A day in the life of Willow Tree primary school

A day in the life of Willow Tree primary school.

London borough of Ealing.

Headteacher Deryn Harvey has got the school of her dreams. That's partly because she stood in the mud in a hard hat overseeing its construction. The result is a pound;6 million, state-of-the-art building. Rooflights open automatically as the temperature rises. Every classroom has a whiteboard (replacing blackboards) connected to a computer so information typed on a keyboard can be projected on to a wall. The computers are linked to the Internet. There are no long, echoing corridors. Each classroom has its own entrance from the playground and its own toilets and cloakroom. The lighting and curtains on the stages in the two halls are computer-controlled. In fact, the high technology starts at the entrance with the CCTV security cameras. Education Secretary David Blunkett officially opened the school before Easter, since when there has been a constant stream of visitors, including a coachload of more than 20 DfEE officials. The project took six years to complete, and Ms Harvey and her staff were involved from the beginning. The new, 700-pupil school replaces three primaries whse intakes have been amalgamated; part of the land occupied by the old schools was sold to developers to pay for the building. The willow tree from which the school takes it name is now in the middle of the new housing estate, but another one has been planted at the entrance to the new school.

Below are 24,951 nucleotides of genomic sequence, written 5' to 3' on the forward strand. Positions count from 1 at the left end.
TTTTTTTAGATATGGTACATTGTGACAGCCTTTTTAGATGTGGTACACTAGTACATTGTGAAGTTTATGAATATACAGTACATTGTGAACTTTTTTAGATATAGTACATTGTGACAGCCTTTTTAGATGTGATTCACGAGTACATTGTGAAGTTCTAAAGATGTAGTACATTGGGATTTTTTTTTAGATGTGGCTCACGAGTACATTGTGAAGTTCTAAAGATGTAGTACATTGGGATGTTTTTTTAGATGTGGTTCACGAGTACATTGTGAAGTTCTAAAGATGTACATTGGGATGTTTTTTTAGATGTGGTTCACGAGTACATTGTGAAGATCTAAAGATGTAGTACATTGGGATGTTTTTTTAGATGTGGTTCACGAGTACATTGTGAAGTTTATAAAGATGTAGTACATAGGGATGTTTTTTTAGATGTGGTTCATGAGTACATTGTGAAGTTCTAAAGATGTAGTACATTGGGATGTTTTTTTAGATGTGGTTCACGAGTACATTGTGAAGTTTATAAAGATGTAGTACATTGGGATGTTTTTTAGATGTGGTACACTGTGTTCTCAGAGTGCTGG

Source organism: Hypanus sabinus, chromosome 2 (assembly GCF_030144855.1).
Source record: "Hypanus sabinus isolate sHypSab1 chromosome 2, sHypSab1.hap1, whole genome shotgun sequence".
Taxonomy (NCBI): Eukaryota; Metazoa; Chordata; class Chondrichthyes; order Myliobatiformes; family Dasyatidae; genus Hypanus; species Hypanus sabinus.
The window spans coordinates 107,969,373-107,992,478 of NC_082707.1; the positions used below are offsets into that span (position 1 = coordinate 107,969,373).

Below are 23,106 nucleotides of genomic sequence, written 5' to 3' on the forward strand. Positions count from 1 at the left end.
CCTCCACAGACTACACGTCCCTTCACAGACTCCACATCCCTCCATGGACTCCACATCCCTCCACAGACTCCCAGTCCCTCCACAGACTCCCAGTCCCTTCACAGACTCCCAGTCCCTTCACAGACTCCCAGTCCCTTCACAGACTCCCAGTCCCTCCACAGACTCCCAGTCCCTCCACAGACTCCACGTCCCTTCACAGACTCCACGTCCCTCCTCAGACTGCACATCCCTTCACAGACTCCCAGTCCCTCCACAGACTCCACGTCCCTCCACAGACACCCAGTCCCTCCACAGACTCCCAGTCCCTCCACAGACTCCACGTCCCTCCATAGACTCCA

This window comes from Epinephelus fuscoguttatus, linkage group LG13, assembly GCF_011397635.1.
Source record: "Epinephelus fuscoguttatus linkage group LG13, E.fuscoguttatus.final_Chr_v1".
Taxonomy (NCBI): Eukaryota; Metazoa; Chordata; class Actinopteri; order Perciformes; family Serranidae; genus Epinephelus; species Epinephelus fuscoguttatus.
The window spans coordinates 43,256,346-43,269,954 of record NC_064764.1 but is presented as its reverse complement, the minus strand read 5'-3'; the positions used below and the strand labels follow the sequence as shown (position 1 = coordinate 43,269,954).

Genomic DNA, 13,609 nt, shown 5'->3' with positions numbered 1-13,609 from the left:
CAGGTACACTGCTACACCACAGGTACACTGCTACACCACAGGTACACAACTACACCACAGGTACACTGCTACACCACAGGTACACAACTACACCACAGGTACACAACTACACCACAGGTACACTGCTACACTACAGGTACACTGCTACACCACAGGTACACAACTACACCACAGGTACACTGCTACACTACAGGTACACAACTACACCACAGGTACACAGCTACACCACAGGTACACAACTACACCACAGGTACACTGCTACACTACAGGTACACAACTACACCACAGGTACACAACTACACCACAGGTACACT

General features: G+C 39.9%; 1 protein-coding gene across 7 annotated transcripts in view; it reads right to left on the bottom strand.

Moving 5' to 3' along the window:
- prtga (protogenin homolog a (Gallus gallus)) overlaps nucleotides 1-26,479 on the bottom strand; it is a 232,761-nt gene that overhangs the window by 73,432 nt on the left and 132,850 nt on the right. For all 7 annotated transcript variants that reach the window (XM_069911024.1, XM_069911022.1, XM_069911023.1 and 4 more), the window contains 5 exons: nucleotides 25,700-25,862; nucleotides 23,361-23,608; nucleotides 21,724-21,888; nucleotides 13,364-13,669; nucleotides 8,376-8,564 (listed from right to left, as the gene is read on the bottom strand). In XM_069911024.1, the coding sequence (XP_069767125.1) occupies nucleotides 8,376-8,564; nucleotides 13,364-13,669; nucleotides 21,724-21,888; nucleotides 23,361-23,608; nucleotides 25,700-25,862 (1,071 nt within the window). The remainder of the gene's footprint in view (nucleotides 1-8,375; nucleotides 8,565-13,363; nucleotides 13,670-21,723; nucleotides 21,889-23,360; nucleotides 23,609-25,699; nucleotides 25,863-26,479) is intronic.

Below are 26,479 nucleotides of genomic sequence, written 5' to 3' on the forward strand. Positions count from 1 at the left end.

Snaps by Joel Chant.

Natalie Kendall discusses her writing with class teacher Donna Cameron. Priyen Chavda (top left) and (front, left to right) Steven Wooster, Gowrypalan Ganethira, Kareem Joseph, Deon Hartley-DeRoche and Alex Brown Samaa El Nasser, Year 6, in a Sats booster class.

Alice Chamberlain, Year 4, presents flowers to Mr Blunkett. Another pupil made a presentation of an engraved bowl for his dog, Lucy.

Dylan Crawshaw, reception, describes his drawing to Mr Blunkett.

Headteacher Deryn Harvey said Mr Blunkett was able to create an atmosphere in which each child making a presentation felt as if they were the only person in the room with him.

Niamh Degauchia, left, and Jasmine Shaikh, both reception, listen to a story together.

Playtime: from left, James Stapleton, Michael Dawson and Steven Wooster, all Year 1.

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